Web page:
Prey Of Lore

Vampires exist in the lore of many cultures. They are historically known for being cruel, but elegant. They are the powerful keepers of the night that feed on the river of life, blood. They are the fear that looms in the back of our minds like fog and pulls gently at the hairs on the nape of your neck.

For a brief moment, in my life, I felt this fear. I stood in horror as my subcortical emotional system went into overdrive. There wasn’t a moment of mere suspension of disbelief, but an eradication of what I knew as reality, and for just a moment I believed. I was terrified.

When I was in middle school my parents decided to rent a farmhouse at what used to be the famous Lester Raines’ Petting Zoo. After the owner had died the land was split amongst brothers and the main house was put up for rent. Everywhere there were signs of what once was a small zoo. There were old ostrich eggs, bird bones and even a few guinea hens who had apparently decided to stick around.

We were allowed to explore and play around the farm as long as we left things alone. There were four or so fields and a little paved road that ran past the house and up through the barns.

Part of the rental agreement was that our landlord’s brother-in-law, Sam, could keep animals up there. He kept chickens and a rooster in one of the barns. In a large, caged area he and I both had dwarf rabbits. Sam sometimes paid me to check on and feed his animals when he went out of town. I didn’t need the incentive though. I spent most of my free time up there, thinking and watching the rabbits crawl and skitter around me.

I have few creditable memories from my time at the Lester Raines farm. This is because while living there, and for years after, I often had colorful and surreal dreams about what really laid beyond the fences and inside the barns. These dreams clouded around my real memories and make me question a lot. I can vividly remember one day though. A surreal moment in my life I will never forget.

It was a crisp Saturday morning. I was walking up the road to the barns to check on the ducks and spend time in the rabbit’ pen. The world was that unsettling tone of white that is both bleak and luminescent. Everything seemed sharp, frozen from the chill. The snow hadn’t come yet, but the leaves on the road were crunchy and dead.

A month or so before this, Sam had brought ducks up to one of the larger barns. Back then they were all tufty and yellow, but by this day they had already become fully grown, with white feathers and necks stiff with pride. He was keeping them in the large white building at the tip of the hill. It had a door cut out of one side that led to a fenced area so the ducks could go in and out at their leisure.

It was so quiet. When the ducks were babies I would come into their fenced section and follow them around as they squeaked and ran about. I followed them and they followed me. I called “heyheyhey” as we ran through the grass. On this day though there was no quacking or squeaking or even shuffles through the grass. I assumed because it was so cold they were inside the building, but for some reason I still walked over to that fence.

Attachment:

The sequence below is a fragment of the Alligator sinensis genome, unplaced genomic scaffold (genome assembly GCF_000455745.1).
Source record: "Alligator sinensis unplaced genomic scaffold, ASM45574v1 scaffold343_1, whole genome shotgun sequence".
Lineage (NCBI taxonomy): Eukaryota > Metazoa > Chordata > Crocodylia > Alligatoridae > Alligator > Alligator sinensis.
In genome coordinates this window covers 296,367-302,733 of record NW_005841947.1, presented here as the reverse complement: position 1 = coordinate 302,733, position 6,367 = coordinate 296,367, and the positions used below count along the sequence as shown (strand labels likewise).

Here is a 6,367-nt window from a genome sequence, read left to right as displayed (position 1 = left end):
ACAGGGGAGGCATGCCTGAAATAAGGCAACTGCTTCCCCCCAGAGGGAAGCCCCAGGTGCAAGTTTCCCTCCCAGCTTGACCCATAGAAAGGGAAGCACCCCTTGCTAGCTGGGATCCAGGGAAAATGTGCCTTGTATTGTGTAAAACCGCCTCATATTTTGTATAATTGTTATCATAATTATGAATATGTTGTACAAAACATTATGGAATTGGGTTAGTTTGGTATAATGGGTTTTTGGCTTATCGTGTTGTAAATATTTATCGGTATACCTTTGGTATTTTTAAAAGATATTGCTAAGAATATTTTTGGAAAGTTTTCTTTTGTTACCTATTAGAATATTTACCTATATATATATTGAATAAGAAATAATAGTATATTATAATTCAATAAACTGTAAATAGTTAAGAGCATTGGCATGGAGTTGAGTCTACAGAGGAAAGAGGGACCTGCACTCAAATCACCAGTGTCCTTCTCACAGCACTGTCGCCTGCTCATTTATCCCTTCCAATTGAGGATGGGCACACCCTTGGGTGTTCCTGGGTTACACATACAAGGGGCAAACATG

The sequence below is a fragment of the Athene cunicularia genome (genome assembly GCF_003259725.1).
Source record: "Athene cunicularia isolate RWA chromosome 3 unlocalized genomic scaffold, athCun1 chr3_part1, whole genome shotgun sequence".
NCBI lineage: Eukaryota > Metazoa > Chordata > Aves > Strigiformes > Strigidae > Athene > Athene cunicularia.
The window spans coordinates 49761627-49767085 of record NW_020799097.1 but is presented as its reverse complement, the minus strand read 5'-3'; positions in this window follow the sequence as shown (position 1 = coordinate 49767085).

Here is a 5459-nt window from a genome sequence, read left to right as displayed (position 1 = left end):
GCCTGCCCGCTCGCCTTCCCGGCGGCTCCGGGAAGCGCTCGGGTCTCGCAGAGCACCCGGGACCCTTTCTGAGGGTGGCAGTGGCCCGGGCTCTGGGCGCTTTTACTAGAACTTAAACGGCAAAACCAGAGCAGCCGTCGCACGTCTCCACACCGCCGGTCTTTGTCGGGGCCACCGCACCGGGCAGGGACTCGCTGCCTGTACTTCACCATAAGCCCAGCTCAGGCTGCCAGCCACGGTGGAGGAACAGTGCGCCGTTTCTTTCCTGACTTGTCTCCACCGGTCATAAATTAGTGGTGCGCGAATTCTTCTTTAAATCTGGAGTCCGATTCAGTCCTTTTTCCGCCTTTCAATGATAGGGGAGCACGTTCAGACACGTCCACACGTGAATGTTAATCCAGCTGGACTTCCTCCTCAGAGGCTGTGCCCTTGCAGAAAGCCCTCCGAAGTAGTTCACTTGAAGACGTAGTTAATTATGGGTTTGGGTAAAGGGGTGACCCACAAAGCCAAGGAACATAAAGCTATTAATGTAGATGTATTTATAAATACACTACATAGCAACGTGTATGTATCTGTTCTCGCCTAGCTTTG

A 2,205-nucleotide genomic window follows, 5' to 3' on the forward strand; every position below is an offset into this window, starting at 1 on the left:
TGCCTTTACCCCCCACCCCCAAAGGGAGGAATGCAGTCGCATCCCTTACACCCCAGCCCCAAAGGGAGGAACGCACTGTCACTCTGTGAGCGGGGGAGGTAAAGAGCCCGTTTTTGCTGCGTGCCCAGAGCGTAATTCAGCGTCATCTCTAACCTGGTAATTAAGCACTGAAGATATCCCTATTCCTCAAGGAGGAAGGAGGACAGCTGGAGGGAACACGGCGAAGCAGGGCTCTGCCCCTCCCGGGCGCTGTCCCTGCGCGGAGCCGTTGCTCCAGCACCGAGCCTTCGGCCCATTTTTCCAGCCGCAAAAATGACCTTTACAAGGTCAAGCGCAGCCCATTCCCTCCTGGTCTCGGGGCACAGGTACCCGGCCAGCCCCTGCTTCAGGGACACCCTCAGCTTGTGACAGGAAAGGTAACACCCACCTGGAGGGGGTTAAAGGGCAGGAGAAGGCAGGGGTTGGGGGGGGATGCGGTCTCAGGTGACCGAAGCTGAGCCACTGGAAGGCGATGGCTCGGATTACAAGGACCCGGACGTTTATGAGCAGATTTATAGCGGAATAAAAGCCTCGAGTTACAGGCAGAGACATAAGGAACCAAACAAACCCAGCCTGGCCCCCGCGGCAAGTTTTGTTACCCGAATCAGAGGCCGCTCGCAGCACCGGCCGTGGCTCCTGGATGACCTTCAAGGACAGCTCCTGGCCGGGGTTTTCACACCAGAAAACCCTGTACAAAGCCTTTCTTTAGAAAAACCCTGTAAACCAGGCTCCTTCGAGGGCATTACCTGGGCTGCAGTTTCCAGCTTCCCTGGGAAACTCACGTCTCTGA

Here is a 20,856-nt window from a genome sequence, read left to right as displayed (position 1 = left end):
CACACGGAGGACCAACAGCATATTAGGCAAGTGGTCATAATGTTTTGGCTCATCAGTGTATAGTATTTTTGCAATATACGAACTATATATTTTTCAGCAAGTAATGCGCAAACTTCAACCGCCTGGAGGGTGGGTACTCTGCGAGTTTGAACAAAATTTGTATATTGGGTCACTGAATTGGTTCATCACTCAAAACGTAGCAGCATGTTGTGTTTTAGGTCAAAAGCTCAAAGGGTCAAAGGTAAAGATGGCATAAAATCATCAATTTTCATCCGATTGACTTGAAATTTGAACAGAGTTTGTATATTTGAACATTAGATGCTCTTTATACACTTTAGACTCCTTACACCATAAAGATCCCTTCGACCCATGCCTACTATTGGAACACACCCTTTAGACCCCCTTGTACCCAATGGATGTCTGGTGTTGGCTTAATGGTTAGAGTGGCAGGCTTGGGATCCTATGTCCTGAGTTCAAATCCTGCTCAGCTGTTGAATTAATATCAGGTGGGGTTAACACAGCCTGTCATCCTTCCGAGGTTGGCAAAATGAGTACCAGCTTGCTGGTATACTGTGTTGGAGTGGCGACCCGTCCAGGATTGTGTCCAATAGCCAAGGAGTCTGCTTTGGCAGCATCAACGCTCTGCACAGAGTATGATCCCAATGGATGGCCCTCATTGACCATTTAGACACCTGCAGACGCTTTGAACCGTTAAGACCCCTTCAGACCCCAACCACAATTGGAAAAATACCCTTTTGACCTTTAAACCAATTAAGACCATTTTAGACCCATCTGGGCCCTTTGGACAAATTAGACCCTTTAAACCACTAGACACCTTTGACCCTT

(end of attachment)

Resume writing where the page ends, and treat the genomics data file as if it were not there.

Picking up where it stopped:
The rigid grass was littered with limp white mounds. All of them laid there, still and hard. I wrapped my tiny fingers around the cold metal bar at the top of the fence. Who knows how long they had been dead. I unlocked the fence gate and went inside. I didn’t touch them, but I could see that the ducks had these small holes in their necks. The holes were red, a startling color against the white, even in such small amounts. They weren’t mutilated or frozen. They were still bundles of stunning white feathers, just limp without life.

I began to panic. I had never seen anything like this. I knew that animals, like foxes, sometimes attacked livestock, especially birds. I had seen death, but I had never seen something so unsettling. The only thing I knew that did this, that drained creatures of their crimson life force and left them to turn pale and cold, was vampires.

Saying I thought vampires had slaughtered my ducks obviously sounds ridiculous, but in that moment I didn’t know what else to believe. I was a 13 year old girl, with a wild imagination, discovering ducks who had been sucked dry.

I do not remember what happened immediately after my discovery because I was in shock, but I do remember how this all ended. My parents called Sam. The ducks were taken care of, me out of sight. Sam, just as heartbroken as myself, explained to me that it was not some horrific monster of the night. That it was in fact most likely raccoons that had killed our ducks.

Raccoons will suck the blood out of birds, often leaving little damage to their carcass. I find it unsettling to know that a creature I deem mostly harmless and somewhat cute aesthetically shares habits with such a dark, dominating creature of lore. However, I do not hold this day against the raccoon. It is simply a day I will never forget.